Scarface (1983): Written by Oliver Stone and directed by Brian De Palma, this film follows a similar plot, but moves the story to Miami and changes the ethnicity of the main character (Al Pacino) to Cuban. As opposed to illegal alcohol, the film’s gangsters deal predominantly in cocaine. Throughout the film (which sports a nearly three hour runtime) we again witness the rise and fall of the central character due in most part to greed.

While both films were racy for their time (1932’s version was one of the inciting movies that led to the creation of the Production Code Authority, which censored sexuality and violence) the passage of time allowed the 1983 movie much more artistic freedom. Perhaps it’s due to a loss of innocence, but the hyper-violent, drug-fueled rage of De Palma’s film is a much more fun cinematic experience than Hughes’ production of bootleggers who merely elude to sex.

10 The Maltese Falcon

The Maltese Falcon

The Maltese Falcon (1931): Directed by Roy Del Ruth, the film is based on the 1929 detective novel by Dashiell Hammett of the same name. The story follows detective Sam Spade (Ricardo Cortez), who is hired under false pretences by a damsel in distress (Bebe Daniels) to locate her sister. The story spins a complex yarn involving murder, cheating, and deception all centered around the figure of a black bird.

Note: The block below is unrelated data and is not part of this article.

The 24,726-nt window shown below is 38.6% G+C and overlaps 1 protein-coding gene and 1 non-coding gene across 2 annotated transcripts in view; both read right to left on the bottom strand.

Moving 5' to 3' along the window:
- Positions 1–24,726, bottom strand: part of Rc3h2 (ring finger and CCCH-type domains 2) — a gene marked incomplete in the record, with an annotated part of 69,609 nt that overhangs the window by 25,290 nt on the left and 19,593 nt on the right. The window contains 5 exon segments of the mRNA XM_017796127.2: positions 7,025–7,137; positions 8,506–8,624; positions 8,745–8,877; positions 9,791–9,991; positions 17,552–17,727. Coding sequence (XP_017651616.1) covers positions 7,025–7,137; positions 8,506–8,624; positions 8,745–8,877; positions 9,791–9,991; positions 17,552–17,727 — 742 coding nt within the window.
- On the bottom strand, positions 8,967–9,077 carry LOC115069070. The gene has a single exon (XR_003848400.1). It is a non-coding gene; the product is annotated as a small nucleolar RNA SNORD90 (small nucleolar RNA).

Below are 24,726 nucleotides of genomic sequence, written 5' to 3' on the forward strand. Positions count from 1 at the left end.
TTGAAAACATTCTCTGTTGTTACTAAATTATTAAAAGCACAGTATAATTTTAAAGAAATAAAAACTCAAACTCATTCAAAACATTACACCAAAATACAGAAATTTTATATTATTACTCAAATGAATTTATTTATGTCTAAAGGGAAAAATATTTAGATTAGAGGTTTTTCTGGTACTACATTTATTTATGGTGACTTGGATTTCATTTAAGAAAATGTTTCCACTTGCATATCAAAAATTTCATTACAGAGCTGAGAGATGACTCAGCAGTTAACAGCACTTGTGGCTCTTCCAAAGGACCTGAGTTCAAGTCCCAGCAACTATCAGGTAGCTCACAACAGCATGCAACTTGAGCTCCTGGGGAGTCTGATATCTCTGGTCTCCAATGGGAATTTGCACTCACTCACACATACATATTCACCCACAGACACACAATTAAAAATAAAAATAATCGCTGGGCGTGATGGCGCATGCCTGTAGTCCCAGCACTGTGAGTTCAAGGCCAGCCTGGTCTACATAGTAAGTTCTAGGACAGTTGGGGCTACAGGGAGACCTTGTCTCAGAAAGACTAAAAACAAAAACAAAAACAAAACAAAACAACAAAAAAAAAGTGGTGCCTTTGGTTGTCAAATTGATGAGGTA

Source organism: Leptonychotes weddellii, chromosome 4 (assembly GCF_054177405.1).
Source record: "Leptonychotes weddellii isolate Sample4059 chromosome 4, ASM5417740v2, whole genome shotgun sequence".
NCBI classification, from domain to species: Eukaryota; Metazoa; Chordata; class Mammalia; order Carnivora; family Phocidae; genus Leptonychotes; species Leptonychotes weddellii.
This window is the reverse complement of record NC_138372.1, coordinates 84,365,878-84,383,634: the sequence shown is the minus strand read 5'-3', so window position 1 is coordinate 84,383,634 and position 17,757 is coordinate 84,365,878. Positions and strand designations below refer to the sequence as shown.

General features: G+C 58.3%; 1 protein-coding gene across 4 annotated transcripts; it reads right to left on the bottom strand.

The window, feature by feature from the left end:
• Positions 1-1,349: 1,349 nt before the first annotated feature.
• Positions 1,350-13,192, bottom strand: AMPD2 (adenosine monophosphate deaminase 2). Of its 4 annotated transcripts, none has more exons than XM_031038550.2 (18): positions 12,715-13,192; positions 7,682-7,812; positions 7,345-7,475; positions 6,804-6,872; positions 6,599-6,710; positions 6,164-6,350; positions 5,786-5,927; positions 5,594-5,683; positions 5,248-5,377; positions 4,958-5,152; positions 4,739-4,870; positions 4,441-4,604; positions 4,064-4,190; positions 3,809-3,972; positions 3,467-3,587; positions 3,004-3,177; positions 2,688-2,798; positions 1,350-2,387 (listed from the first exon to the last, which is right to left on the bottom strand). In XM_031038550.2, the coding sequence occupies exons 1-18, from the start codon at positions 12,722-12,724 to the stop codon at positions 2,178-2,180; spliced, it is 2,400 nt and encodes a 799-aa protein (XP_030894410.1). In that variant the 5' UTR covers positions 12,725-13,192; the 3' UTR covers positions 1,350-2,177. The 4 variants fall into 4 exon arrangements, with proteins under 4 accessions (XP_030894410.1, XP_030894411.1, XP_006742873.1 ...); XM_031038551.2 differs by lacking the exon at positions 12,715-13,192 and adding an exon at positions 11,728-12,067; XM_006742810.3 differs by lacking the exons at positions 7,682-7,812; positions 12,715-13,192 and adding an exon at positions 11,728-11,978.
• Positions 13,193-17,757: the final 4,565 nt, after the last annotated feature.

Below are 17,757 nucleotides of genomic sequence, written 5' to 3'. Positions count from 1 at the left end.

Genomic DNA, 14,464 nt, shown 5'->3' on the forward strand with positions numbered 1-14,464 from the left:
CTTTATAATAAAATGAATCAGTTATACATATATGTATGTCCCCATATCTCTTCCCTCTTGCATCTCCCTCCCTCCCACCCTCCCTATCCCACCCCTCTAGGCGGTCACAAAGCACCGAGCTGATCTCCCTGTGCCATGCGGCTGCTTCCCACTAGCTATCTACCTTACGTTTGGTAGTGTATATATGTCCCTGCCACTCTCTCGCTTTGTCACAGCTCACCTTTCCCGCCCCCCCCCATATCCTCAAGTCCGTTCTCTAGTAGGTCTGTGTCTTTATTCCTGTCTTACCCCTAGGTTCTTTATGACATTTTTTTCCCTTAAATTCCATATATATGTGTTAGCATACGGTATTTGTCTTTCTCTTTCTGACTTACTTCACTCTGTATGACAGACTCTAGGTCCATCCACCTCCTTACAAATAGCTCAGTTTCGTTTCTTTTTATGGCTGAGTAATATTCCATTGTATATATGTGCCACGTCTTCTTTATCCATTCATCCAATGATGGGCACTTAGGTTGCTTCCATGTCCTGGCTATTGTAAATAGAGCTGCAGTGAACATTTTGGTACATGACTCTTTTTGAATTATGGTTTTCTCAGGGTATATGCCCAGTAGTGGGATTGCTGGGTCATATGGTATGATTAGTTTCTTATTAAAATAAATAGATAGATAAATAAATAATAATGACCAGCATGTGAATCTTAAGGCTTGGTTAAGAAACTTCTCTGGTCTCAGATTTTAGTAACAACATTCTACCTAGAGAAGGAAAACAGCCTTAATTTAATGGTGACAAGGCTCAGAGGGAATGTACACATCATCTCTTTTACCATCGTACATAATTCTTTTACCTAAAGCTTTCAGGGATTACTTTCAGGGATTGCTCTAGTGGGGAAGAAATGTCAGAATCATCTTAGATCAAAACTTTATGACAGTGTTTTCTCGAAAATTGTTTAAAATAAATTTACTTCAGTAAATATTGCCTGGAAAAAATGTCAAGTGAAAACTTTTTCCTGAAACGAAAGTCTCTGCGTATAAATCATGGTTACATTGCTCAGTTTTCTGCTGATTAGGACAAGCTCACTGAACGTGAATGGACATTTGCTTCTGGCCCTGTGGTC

The Maltese Falcon (1941): Made by first time director John Huston and starring Humphrey Bogart as Sam Spade, the film follows the same plot as both the book and previous movie. With a higher production budget, the benefit of new cinematic technology, and a higher caliber of talent, the result was both a commercial and critical success, receiving three Academy Award nominations.

This is a tough one. Since the 1931 version is pre-Hays Code, it allows for a much more explicit adaptation of the original novel, and even included hints of homosexuality. In much the same vein, the ending of the original version rewards Spade’s character for his bad behavior throughout the film by making him District Attorney. But it’s not the content that makes the 1941 version the superior film, it's Bogie. Few actors naturally ooze that suave charisma as much as Humphrey Bogart, and his depiction of the character alone makes it the stronger project.